Recycling Rates Up, Cost Down, Wheelie Bin Win:Win?

You want WHEELIE BIN stats, right?

You’ve come to the right place.

Even better, how about attending the SEXY CBC Scrutiny Panel when it next meets at the Town Hall on 12 December?

Thought not.

Hey hoe.

Anyway, up on the agenda to be scrutinised is:

Review of Waste Collection Strategy

Oh Lordy.

It appears that the folk devils and moral panics that signalled the roll out of the Wheelie Bins [nice] has reduced somewhat.

Remember that time when small kids were going around Colchester painting Devil horns on wheelie bins?

Sorta…

The stated aim of the Great Wheelie Bin roll out was to encourage higher levels of recycling.

Everyone knew that it was all about ££££ though.

Which is no bad thing; reduce waste, save the wonga.

win:win etc.

Every tonne of waste sent to landfill costs the Essex tax payer £86.

The Scrutiny report observes:

“Having been one of the best performers on recycling in Essex a few years ago we had become one of the worst. The only way to improve was to make a change to the way we collected.”

The headline figure coming out of Scrutiny is that the recycling rate for the past quarter in Colchester is 55% compared to 48% at the same time last year.

The CBC crew make 240,000 collections a week.

Woh.

Pre-WB and the number of missed collections per week averaged at 90. The post-WB figure has risen to 218.

Clearly some teething problems to still resolve.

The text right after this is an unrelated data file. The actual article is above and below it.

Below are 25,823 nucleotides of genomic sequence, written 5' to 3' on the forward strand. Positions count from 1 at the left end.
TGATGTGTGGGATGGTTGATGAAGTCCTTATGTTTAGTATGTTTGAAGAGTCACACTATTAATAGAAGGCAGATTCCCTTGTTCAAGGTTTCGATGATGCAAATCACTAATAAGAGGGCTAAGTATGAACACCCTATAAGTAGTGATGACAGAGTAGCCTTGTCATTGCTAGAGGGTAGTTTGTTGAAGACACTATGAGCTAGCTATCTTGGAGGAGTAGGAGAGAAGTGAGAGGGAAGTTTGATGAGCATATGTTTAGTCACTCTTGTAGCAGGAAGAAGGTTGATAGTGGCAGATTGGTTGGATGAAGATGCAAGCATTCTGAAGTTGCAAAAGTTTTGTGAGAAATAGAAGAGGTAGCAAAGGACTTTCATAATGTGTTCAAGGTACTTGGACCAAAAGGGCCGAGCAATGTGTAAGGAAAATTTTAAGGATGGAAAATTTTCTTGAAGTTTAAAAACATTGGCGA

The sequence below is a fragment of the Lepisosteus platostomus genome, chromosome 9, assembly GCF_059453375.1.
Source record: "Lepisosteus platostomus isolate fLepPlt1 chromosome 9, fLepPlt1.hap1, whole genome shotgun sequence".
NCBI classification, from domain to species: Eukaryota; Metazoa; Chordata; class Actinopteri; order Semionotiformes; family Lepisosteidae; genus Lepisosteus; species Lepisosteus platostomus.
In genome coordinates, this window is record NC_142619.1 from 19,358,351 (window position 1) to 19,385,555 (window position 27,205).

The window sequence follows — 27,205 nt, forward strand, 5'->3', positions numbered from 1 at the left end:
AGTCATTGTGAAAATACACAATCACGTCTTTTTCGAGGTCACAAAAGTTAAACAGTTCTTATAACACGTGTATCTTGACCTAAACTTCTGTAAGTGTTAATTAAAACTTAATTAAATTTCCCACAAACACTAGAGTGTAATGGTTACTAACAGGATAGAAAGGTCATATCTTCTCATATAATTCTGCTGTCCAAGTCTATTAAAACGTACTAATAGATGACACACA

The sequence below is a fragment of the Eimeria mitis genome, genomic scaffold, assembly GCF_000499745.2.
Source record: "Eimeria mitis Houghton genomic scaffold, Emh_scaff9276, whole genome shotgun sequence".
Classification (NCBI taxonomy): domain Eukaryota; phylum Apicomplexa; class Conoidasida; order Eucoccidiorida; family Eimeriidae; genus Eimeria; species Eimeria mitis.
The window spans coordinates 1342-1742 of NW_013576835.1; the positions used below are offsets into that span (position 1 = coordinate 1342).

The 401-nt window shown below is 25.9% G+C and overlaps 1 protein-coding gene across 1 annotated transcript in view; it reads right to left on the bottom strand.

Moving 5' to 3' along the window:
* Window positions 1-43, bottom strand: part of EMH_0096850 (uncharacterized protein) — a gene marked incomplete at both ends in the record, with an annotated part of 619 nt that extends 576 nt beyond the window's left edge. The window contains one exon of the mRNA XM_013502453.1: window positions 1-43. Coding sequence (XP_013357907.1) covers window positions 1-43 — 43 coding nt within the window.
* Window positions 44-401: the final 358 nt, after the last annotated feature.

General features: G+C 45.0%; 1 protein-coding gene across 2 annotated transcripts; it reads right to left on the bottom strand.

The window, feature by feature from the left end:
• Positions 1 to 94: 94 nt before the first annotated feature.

In total 12,000 properties had wheelie bins dumped on them. Ward Cllr’s were consulted about the suitability of their patch to accept wheelie bins.

Thankfully it was a local-election free year. Making rational policy with the ballot box coming up from behind is never a wise move.

The Scrutiny report adds in some further detail:

Plastic recycling is up by 46%.

Paper is up by 13%.

Cans are up by 35%.

Green waste is up by 14%.

Food waste is up a WHOPPING 81%.

It’s good to know that the residents of Sunny Colch have finally found a use for those funny little food caddies.

Glass waste is DOWN 9%.

uh-oh.

Also raising a concern is that 124 more tonnes were taken to Shrub End in August 2017, compared to the previous year. Two black bin bags per household has clearly caught some people out.

Which leads us to ‘education visits.’

This is the polite phrase given by CBC to describe the Re-cycling Police knocking on your door.

This led to 70 Fixed Penalty Notices for dumping black bin liners.

Not surprisingly official complaints were on the up – 261 between June – October in 2017, compared to 46 pre-WB.

An interesting aside is that CBC now has 50 Houses of Multiple Occupancy registered that it didn’t previously know about.

Clever.

But it all comes back to the DOSH recycling rate:

“The capital spend has been lower than originally planned with the cost of wheelie bins significantly lower than anticipated.”

Plus:

“A saving of £268k against a predicted £856k capital budget has been made, meaning the capital cost is £570k.”

The Chronic has always been more of a qualitative than quantitative type of guy.

Betcha we’re FUN at parties.

Never mind the length, feel the thickness, etc.

Are residents happy with these new arrangements?

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